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Countdown to camp: Special teams

07.19.14 at 9:30 am ET

As training camp approaches, we’€™ll offer a position-by-position breakdown of the 2014 Patriots. We’ve examined the wide receiver, tight end, offensive line, running back and quarterback positions. Now, we take a look at special teams.

Depth chart: Kicker Stephen Gostkowski; punter Ryan Allen; long snappers Danny Aiken and Tyler Ott; special teams captain Matthew Slater; punt returner Julian Edelman

Overview: It was a good 2013 for the specialists. With the exception of one glaring misstep (a late kickoff against the Dolphins in Miami caromed out of bounds, setting the stage for a Dolphins comeback), Gostkowski was very good all year, while Allen was a solid if unspectacular presence at punter. Meanwhile, the return games were mostly good and occasionally great at times, as LeGarrette Blount went from special teams punchline to quality return man — among his highlights was an 83-yard return against the Bills in the regular-season finale. In addition, Edelman had another good year as punt returner, and his 12.3 career return average now is tied for seventh on the all-time list. Going forward, there are questions as to who will replace Blount as kick returner, as well as the possibility of some of last year’s core special teamers (like Tavon Wilson) being squeezed out of back-of-the-roster spots because of positional battles. But if the health of Gostkowski, Edelman and Slater (and some others) holds, Scotty O’Brien‘s crew appears poised for another good year.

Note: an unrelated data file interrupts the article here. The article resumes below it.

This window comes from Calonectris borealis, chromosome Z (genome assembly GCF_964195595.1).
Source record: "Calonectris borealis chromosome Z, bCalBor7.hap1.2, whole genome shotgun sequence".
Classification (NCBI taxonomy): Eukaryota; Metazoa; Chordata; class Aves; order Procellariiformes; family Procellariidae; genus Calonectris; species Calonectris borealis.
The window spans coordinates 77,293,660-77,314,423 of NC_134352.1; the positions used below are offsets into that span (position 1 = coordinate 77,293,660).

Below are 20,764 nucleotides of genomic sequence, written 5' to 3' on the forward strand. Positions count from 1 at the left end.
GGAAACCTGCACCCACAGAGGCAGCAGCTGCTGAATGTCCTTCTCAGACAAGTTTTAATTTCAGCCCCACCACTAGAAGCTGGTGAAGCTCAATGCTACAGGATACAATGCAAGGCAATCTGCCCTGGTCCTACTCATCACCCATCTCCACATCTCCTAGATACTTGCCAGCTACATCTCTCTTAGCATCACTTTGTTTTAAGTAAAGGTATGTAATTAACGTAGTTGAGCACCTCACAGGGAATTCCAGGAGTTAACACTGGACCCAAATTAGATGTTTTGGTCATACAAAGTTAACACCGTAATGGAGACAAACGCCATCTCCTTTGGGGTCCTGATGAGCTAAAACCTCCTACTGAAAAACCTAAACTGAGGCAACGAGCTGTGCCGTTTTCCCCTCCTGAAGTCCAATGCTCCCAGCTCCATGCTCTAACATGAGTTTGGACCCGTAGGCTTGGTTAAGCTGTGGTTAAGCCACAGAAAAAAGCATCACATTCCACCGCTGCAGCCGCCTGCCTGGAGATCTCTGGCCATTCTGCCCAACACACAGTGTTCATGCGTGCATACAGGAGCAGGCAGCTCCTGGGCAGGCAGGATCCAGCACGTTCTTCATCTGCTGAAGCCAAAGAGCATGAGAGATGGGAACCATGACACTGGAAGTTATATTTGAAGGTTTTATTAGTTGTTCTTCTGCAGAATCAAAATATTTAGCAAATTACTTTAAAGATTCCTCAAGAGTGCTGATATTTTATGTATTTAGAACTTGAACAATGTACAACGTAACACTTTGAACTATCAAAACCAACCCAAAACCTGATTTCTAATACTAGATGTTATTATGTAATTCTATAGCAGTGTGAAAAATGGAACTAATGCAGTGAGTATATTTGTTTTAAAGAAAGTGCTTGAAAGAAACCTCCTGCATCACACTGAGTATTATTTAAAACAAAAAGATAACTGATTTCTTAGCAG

1. Stephen Gostkowski is one of the best kickers in the game.

Setting aside the previously mentioned botched kickoff in a loss to Miami (a game in which he also missed a 48-yard field goal in the second half), Gostkowski had the best season of his career in 2013. He had game-winners to beat the Bills and Broncos, as well as big late kicks against the Jets and Texans, one that led to overtime and other that ended up clinching a road victory. He also successfully executed an onside kick in the dramatic win over the Browns. In all, he finished the year 35-of-38 on field-goal attempts, as well as 65 touchbacks. He led the league in scoring — his 158 points were a career best, as well as best in the league in 2013 and 10th in NFL history.

2. Matthew Slater is one of the best pure special teamers in the league.